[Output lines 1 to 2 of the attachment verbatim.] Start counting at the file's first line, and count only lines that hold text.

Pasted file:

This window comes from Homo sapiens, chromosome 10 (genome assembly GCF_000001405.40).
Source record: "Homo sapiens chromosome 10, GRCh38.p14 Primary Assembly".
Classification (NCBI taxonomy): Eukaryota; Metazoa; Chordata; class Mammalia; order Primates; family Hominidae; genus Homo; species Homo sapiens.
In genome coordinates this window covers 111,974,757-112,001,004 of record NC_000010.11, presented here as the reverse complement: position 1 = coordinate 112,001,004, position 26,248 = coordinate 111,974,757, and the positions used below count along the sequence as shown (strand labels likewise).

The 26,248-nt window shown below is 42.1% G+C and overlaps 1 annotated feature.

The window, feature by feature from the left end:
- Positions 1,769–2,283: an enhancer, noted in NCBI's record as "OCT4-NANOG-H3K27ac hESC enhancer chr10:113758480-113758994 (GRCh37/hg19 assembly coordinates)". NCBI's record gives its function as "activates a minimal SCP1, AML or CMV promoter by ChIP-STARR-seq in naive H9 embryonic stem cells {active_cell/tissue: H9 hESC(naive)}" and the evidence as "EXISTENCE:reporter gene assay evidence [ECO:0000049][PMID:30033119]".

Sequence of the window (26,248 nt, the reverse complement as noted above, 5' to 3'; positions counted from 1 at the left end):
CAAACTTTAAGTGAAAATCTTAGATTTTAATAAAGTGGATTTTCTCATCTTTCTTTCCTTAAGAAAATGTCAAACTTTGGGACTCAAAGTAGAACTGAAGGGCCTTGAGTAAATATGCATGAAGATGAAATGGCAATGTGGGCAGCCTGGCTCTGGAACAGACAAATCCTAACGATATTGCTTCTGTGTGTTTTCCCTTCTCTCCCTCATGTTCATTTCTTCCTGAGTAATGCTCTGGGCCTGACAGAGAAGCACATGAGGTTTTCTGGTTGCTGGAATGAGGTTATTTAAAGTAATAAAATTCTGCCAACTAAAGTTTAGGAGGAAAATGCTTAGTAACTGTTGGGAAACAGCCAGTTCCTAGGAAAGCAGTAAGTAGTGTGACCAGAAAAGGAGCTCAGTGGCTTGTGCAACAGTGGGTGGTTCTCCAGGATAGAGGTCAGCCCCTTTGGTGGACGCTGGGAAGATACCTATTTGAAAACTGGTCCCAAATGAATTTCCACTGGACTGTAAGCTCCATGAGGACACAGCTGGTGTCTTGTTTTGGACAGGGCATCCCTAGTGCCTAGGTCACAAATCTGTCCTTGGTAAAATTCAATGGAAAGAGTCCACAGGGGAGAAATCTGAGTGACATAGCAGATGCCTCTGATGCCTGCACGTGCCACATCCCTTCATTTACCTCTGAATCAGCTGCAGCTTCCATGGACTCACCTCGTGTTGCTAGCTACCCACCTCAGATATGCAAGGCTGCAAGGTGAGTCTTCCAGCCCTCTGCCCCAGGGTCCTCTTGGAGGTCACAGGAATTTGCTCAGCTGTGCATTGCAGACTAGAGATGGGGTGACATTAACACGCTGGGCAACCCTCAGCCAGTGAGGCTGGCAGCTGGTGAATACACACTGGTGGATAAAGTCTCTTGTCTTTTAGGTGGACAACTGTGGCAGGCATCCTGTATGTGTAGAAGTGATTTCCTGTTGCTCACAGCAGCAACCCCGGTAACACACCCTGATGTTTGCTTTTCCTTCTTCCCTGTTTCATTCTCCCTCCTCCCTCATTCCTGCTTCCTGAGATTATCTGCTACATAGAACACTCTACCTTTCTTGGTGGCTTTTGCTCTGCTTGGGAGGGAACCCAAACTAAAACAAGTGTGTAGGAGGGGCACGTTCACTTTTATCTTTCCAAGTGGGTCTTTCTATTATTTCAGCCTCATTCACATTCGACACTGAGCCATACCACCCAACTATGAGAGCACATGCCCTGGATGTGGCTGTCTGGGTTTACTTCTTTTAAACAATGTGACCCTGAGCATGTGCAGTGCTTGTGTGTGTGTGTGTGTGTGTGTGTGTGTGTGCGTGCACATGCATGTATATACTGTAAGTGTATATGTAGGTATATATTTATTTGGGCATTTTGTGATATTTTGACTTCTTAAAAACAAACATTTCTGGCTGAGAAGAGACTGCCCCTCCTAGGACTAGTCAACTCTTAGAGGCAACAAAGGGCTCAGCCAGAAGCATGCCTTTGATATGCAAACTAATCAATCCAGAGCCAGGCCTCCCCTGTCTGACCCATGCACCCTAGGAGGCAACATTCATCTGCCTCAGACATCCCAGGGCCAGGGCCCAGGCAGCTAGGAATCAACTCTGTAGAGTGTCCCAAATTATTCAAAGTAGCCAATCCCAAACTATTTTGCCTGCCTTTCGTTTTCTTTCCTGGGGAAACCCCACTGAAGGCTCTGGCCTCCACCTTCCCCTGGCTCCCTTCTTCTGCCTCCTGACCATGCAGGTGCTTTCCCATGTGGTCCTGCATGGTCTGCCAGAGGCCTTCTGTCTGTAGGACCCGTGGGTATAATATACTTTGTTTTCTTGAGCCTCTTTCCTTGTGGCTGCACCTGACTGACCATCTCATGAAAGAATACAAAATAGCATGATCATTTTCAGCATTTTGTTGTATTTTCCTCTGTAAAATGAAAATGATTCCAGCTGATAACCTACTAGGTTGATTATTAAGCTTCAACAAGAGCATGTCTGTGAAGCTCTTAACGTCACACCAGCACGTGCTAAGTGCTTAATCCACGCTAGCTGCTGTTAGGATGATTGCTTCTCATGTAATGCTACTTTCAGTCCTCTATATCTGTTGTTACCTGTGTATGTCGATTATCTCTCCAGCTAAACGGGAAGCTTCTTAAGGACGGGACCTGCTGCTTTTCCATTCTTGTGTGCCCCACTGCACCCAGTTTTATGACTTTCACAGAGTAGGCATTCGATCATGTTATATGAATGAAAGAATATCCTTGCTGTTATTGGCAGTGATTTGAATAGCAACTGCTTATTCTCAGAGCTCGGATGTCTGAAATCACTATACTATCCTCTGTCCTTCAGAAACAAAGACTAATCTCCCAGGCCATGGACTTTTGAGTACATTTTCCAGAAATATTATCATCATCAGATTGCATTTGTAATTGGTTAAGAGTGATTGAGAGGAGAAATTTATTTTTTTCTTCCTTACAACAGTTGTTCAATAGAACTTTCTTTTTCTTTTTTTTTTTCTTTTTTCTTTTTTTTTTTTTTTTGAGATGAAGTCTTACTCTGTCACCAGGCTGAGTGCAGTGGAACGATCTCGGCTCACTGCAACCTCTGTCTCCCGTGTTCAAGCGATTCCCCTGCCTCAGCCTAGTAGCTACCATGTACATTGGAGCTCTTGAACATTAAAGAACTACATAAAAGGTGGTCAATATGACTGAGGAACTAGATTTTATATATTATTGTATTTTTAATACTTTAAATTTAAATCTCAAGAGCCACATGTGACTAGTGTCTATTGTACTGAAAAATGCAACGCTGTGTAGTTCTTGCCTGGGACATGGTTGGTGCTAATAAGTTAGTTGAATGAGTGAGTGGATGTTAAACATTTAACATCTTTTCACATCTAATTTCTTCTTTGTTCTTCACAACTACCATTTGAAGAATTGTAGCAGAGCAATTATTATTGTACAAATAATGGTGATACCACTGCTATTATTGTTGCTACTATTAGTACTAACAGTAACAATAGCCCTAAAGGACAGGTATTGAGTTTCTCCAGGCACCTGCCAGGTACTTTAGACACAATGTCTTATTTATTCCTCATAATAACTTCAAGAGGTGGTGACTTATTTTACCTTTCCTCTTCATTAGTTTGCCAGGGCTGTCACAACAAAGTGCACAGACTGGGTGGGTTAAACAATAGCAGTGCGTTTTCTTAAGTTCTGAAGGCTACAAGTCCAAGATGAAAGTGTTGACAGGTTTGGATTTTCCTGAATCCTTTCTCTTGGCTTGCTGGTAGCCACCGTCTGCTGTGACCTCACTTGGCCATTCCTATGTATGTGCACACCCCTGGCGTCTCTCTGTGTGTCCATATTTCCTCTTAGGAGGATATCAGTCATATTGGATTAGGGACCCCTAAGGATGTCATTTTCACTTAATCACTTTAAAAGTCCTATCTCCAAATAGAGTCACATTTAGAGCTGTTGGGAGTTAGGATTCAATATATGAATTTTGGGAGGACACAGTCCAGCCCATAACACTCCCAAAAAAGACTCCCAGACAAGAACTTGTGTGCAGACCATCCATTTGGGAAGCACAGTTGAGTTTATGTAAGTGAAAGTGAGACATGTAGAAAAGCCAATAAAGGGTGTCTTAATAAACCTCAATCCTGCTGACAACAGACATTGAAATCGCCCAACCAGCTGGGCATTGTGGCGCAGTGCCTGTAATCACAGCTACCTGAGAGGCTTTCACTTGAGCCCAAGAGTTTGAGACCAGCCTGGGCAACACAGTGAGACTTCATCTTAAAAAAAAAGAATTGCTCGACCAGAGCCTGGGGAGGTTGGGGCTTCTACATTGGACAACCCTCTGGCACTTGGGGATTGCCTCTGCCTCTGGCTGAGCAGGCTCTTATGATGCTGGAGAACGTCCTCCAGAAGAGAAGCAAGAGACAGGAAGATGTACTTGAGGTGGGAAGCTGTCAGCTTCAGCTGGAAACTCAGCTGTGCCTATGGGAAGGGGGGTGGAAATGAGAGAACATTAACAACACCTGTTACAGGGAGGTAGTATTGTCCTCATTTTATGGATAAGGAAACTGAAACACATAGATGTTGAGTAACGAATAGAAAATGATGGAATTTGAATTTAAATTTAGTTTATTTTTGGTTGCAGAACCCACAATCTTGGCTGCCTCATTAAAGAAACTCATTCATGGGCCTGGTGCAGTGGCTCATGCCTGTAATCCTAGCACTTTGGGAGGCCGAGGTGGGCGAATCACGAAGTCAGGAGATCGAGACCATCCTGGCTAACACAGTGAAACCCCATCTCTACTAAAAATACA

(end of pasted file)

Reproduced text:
This window comes from Homo sapiens, chromosome 10 (genome assembly GCF_000001405.40).
Source record: "Homo sapiens chromosome 10, GRCh38.p14 Primary Assembly".